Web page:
Thomas and Ann had 10 more children in Australia: Rose Anne (Rosannah) born 1866, Ellen (Nell) born 1968, John Joseph born 1869 at Cattle Station Creek near Boorowa, potentially the property of James Smith, Thomas’ brother, Annie born 1871, Bridget born 1873, an unnamed male in 1874, Caroline born 1875, Patrick born 1877, James born 1878 and William Bernard born 1881. In February 1879 they had established a property eventually consisting of almost 700 acres in the Parish of Moppity, 13 kilometres from Young, NSW. The property is now the Moppity Vineyards and has fields of grapes rather than sheep.
This photo, possibly taken at Moppity, about 1908, shows, from left, Patrick Joseph, Nell (seated), Mr. Kenny (friend), Thomas snr., Carrie with Margaret Herrett, Ann (nee O’Reilly) and Ann Smyth.
Margaret Smyth (Herrett) died in 1905 and her youngest daughter Margaret, 4 months old when her mother died, was raised at Moppity.
Thomas and Ann remained at Moppity until they died. Ann died on April 30, 1913, and Thomas died on June 16, 1928.
On December 1, 1922, the deed for the Moppity property was transferred to Ann, Nell, and Willie. Willie had an unfortunate accident, falling out of a tree and landing on his head. He was apparently laid out on the table for an unknown period and his father and sisters ate their meals around him. He survived the fall but may have been left with an impairment as the deeds were changed again on July 15, 1933, and the property was divided 50:50 between Ann and Nell. Ann’s share was sold in 1959 while Nell’s share was left to Don and Jack Smyth and the last sections of the property were sold to non-Smyth owners in 1979.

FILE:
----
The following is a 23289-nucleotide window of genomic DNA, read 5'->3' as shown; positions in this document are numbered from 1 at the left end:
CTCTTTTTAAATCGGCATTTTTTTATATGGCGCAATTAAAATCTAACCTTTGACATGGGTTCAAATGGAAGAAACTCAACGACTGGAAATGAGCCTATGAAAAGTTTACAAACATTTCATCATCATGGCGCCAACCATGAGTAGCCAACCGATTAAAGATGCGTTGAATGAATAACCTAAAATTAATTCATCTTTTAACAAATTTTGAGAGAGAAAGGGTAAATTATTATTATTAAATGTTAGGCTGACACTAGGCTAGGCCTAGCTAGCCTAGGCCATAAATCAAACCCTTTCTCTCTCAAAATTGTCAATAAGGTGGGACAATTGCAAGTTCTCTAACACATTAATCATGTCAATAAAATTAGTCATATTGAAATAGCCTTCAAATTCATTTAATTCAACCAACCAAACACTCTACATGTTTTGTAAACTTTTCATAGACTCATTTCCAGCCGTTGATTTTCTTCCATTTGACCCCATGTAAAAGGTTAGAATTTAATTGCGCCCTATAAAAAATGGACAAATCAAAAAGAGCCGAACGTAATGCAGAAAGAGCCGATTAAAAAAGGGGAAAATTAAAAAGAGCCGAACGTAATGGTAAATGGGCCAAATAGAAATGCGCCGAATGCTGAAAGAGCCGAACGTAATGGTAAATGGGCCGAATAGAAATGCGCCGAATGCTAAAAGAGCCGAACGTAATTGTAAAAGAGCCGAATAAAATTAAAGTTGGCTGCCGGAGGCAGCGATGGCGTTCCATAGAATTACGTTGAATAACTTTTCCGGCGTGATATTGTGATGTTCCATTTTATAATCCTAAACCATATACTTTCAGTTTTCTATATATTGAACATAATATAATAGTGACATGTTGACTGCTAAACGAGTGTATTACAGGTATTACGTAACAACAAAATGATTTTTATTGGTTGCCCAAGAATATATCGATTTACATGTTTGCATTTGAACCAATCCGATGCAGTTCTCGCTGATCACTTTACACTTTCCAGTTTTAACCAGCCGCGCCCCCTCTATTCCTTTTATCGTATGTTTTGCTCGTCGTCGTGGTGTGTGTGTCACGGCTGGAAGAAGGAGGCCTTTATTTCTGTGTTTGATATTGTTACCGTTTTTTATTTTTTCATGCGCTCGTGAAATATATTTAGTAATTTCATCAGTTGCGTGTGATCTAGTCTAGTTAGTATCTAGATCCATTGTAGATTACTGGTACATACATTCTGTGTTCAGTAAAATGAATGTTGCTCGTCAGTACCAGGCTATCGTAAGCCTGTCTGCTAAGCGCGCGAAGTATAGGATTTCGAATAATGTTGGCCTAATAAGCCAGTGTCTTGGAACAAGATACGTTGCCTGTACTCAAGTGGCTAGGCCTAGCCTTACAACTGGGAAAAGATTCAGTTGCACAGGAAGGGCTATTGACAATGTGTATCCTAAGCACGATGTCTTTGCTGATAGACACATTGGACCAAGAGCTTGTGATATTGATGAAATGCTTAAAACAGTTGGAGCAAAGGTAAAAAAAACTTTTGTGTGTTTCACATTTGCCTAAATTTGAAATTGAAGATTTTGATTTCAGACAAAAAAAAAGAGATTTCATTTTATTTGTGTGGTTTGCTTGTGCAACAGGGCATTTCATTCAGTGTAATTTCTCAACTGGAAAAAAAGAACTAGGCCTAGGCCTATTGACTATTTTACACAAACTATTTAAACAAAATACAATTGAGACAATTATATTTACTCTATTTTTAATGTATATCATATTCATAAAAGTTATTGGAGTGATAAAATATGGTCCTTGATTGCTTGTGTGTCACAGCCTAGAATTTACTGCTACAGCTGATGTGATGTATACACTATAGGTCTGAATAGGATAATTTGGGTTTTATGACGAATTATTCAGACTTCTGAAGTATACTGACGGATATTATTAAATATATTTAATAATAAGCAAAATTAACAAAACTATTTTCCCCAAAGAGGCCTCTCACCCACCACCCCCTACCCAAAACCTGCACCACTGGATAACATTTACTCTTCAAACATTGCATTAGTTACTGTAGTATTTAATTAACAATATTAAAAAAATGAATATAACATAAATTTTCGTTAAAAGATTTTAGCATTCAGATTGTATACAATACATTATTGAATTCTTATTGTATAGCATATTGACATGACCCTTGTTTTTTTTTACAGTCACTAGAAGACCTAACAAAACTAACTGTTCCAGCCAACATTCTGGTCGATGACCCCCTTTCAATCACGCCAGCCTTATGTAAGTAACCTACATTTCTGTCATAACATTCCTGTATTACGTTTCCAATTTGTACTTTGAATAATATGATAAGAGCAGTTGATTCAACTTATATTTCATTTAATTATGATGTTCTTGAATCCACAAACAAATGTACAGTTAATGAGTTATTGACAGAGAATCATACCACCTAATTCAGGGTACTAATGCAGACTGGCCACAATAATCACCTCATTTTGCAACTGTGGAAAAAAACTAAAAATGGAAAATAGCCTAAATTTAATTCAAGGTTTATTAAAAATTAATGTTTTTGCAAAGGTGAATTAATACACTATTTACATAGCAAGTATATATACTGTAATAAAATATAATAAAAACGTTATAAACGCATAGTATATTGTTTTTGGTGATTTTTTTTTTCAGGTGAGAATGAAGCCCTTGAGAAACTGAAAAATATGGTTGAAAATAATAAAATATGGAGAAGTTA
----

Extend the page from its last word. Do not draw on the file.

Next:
Thomas’ obituary in the Goulburn Evening Penny Post of June 25, 1927, restates the Dunbar story that most Smyth descendants know, however, as the Dunbar sank in 1957 and Ann and Thomas did not marry until 1859, they would have traveled as single passengers which is unlikely. The obituary also notes that he was 99 years and 6 months old which is an error as he was close to 97 at the time of his death. He was noted as an interesting conversationalist and in full possession of his mental faculties.
Thomas Smyth and Nell (daughter) Ann Smyth (O’Reilly)
Maps, Photos, Certificates, War Service Records and Other Information are available from:
Family Tree Document – in need of additional information: